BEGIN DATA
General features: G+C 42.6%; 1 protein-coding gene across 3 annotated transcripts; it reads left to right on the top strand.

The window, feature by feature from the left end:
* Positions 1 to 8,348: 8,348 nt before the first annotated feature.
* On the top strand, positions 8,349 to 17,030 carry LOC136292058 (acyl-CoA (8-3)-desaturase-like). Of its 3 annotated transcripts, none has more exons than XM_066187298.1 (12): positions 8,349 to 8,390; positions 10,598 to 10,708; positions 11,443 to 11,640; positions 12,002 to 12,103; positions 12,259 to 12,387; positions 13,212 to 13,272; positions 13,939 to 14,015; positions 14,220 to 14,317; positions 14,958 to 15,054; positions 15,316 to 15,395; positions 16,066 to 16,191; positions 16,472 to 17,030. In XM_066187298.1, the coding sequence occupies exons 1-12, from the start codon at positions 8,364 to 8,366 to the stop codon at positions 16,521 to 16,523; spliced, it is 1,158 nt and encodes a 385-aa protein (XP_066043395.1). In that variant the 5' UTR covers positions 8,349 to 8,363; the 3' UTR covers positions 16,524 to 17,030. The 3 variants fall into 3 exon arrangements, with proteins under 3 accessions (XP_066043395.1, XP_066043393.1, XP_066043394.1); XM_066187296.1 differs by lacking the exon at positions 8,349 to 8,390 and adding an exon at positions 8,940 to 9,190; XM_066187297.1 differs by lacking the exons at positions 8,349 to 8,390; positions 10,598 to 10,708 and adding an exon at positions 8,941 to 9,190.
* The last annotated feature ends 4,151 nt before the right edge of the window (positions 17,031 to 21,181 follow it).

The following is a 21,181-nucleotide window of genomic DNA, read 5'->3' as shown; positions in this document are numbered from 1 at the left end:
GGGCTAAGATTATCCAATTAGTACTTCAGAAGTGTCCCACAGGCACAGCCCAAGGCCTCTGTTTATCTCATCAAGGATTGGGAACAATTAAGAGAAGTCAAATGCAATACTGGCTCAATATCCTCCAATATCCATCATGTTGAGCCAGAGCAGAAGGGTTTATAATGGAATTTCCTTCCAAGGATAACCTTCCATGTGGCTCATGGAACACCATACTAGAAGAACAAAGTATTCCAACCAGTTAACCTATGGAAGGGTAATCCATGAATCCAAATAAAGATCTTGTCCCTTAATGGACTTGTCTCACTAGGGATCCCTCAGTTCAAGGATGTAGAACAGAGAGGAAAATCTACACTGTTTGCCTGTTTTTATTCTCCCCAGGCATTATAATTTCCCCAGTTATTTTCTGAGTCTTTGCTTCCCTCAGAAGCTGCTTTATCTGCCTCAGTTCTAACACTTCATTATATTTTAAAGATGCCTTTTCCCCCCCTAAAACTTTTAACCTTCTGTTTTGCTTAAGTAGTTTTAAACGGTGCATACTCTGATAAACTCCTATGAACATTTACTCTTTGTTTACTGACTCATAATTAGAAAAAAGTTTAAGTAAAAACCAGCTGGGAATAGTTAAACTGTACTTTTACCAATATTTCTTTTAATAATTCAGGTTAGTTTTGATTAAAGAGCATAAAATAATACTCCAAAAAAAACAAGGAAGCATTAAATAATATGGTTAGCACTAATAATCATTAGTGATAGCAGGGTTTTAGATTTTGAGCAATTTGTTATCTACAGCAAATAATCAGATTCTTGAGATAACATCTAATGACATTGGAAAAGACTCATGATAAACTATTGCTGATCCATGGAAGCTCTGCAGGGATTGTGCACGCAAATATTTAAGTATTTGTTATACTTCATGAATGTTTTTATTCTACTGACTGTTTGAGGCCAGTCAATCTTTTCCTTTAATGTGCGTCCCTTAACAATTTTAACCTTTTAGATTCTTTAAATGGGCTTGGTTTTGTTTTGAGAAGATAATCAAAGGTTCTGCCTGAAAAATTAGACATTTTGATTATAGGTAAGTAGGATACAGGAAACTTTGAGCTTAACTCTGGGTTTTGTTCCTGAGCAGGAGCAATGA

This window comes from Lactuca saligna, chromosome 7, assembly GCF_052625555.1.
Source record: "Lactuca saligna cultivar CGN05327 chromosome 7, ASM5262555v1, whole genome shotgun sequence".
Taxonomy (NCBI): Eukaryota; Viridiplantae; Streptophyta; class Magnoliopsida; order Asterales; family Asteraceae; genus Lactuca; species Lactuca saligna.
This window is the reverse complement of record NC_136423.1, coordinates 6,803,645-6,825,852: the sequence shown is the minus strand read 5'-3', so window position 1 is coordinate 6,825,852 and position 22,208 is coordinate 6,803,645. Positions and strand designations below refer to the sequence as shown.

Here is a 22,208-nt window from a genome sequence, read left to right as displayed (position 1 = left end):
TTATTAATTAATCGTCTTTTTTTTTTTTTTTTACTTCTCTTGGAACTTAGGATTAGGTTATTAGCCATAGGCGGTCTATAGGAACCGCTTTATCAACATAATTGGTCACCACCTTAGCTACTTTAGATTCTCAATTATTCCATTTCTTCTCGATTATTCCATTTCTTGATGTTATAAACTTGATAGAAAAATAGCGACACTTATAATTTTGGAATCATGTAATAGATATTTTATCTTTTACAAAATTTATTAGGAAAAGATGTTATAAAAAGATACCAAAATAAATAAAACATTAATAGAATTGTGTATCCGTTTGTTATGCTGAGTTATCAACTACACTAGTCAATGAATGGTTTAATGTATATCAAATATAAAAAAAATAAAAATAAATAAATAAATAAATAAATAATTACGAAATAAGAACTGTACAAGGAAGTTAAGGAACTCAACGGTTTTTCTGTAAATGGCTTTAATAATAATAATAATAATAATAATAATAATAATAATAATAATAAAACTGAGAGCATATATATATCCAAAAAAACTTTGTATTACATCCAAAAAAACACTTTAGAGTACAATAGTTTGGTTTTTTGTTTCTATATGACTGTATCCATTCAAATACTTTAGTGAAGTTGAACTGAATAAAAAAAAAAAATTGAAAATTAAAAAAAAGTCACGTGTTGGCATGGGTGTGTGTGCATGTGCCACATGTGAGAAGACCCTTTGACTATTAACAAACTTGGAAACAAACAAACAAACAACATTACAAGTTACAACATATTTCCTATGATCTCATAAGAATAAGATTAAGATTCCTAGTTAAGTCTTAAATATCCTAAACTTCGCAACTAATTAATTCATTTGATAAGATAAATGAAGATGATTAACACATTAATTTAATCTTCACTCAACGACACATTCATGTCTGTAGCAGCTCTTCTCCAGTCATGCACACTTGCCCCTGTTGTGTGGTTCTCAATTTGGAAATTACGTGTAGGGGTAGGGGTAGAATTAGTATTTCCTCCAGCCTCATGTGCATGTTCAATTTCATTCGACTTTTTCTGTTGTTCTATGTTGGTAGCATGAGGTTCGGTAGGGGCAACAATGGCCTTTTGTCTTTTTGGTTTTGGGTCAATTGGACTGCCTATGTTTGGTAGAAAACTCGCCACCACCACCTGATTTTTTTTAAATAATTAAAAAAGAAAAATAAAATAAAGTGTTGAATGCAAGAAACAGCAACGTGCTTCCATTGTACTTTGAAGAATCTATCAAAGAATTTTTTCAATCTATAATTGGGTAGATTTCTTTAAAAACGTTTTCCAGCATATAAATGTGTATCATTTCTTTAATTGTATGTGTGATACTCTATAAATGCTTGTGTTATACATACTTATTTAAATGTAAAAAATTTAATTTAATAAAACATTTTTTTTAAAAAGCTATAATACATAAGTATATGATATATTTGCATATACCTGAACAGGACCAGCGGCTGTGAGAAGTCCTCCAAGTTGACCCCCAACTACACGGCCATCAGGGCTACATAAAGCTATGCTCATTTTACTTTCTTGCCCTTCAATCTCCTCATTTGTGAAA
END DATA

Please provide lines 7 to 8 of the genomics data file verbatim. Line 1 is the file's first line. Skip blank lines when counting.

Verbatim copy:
GGGCTAAGATTATCCAATTAGTACTTCAGAAGTGTCCCACAGGCACAGCCCAAGGCCTCTGTTTATCTCATCAAGGATTGGGAACAATTAAGAGAAGTCAAATGCAATACTGGCTCAATATCCTCCAATATCCATCATGTTGAGCCAGAGCAGAAGGGTTTATAATGGAATTTCCTTCCAAGGATAACCTTCCATGTGGCTCATGGAACACCATACTAGAAGAACAAAGTATTCCAACCAGTTAACCTATGGAAGGGTAATCCATGAATCCAAATAAAGATCTTGTCCCTTAATGGACTTGTCTCACTAGGGATCCCTCAGTTCAAGGATGTAGAACAGAGAGGAAAATCTACACTGTTTGCCTGTTTTTATTCTCCCCAGGCATTATAATTTCCCCAGTTATTTTCTGAGTCTTTGCTTCCCTCAGAAGCTGCTTTATCTGCCTCAGTTCTAACACTTCATTATATTTTAAAGATGCCTTTTCCCCCCCTAAAACTTTTAACCTTCTGTTTTGCTTAAGTAGTTTTAAACGGTGCATACTCTGATAAACTCCTATGAACATTTACTCTTTGTTTACTGACTCATAATTAGAAAAAAGTTTAAGTAAAAACCAGCTGGGAATAGTTAAACTGTACTTTTACCAATATTTCTTTTAATAATTCAGGTTAGTTTTGATTAAAGAGCATAAAATAATACTCCAAAAAAAACAAGGAAGCATTAAATAATATGGTTAGCACTAATAATCATTAGTGATAGCAGGGTTTTAGATTTTGAGCAATTTGTTATCTACAGCAAATAATCAGATTCTTGAGATAACATCTAATGACATTGGAAAAGACTCATGATAAACTATTGCTGATCCATGGAAGCTCTGCAGGGATTGTGCACGCAAATATTTAAGTATTTGTTATACTTCATGAATGTTTTTATTCTACTGACTGTTTGAGGCCAGTCAATCTTTTCCTTTAATGTGCGTCCCTTAACAATTTTAACCTTTTAGATTCTTTAAATGGGCTTGGTTTTGTTTTGAGAAGATAATCAAAGGTTCTGCCTGAAAAATTAGACATTTTGATTATAGGTAAGTAGGATACAGGAAACTTTGAGCTTAACTCTGGGTTTTGTTCCTGAGCAGGAGCAATGA

This window comes from Lactuca saligna, chromosome 7, assembly GCF_052625555.1.